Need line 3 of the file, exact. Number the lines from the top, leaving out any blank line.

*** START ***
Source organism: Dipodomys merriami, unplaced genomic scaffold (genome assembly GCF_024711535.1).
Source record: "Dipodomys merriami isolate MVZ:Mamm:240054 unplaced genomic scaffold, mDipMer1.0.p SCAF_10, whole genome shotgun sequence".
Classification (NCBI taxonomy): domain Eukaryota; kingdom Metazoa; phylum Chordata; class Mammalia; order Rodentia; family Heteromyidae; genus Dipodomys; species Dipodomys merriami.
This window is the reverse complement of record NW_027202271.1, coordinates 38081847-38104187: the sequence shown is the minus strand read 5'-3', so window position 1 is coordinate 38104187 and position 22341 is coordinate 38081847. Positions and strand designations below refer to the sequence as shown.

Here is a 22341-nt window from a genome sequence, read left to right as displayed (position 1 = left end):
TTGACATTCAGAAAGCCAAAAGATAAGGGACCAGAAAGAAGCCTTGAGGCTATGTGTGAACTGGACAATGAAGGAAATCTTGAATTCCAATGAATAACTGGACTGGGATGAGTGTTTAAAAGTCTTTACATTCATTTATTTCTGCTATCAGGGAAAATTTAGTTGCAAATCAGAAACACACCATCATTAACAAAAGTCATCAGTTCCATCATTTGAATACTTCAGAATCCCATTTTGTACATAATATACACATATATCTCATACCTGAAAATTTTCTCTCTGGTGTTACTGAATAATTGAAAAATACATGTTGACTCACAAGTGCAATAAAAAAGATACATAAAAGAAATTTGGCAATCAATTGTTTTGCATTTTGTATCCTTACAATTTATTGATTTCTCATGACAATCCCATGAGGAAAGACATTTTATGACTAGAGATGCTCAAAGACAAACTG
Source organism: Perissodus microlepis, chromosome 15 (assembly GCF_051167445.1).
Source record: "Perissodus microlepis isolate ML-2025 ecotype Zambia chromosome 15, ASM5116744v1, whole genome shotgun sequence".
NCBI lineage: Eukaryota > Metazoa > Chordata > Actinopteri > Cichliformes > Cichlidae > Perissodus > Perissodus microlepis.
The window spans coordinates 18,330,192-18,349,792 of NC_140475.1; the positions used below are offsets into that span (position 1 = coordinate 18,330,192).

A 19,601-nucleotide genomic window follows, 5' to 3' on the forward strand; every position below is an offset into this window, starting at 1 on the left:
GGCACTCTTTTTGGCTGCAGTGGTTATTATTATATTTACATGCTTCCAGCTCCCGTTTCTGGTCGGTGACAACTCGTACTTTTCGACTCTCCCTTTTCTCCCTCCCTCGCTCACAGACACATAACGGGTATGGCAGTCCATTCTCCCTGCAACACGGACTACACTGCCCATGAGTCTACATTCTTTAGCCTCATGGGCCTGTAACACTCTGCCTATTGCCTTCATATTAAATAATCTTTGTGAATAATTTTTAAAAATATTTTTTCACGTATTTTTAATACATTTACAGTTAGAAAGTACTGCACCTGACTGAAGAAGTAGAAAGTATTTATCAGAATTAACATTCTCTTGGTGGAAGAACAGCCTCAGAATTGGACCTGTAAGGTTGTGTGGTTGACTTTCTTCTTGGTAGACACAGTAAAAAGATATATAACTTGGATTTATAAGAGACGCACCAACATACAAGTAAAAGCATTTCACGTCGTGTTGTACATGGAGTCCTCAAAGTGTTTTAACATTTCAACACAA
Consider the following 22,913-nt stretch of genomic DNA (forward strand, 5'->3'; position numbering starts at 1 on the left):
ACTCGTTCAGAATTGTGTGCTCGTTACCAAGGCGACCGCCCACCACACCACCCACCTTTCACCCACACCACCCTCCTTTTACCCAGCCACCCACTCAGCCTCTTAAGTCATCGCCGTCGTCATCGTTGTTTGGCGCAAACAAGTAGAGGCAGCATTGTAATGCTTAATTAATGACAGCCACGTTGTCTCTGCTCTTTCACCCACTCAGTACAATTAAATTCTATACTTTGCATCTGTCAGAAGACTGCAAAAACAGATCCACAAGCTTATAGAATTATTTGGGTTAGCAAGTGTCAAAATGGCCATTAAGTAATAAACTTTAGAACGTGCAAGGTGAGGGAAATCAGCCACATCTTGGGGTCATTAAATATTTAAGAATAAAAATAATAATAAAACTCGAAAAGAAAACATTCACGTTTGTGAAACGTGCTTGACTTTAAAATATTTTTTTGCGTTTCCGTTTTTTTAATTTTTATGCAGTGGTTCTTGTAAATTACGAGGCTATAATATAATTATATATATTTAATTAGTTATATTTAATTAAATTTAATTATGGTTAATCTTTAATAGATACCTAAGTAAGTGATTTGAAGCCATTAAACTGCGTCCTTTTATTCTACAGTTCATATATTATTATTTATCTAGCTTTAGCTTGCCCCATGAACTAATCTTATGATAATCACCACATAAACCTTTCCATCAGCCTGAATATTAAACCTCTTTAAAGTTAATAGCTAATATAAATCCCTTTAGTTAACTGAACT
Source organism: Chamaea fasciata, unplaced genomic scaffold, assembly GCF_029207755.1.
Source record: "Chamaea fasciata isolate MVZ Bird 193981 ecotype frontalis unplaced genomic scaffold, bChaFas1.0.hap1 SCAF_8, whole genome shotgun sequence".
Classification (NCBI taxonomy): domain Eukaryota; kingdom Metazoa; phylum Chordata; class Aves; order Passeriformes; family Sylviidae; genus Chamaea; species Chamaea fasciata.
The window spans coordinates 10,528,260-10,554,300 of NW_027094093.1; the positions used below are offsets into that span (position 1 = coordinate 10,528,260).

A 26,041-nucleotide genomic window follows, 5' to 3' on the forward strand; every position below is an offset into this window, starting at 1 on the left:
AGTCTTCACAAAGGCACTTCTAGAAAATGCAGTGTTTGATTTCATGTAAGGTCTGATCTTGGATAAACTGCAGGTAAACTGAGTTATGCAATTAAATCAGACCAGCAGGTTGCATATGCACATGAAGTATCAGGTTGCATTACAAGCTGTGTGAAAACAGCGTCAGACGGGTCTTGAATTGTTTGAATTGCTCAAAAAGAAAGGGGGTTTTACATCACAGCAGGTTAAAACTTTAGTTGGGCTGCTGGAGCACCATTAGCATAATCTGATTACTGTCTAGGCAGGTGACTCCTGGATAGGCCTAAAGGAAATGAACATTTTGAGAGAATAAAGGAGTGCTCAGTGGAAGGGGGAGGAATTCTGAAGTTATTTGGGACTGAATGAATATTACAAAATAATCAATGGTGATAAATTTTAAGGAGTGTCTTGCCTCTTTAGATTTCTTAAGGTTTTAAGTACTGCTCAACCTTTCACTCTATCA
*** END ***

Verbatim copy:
Classification (NCBI taxonomy): domain Eukaryota; kingdom Metazoa; phylum Chordata; class Mammalia; order Rodentia; family Heteromyidae; genus Dipodomys; species Dipodomys merriami.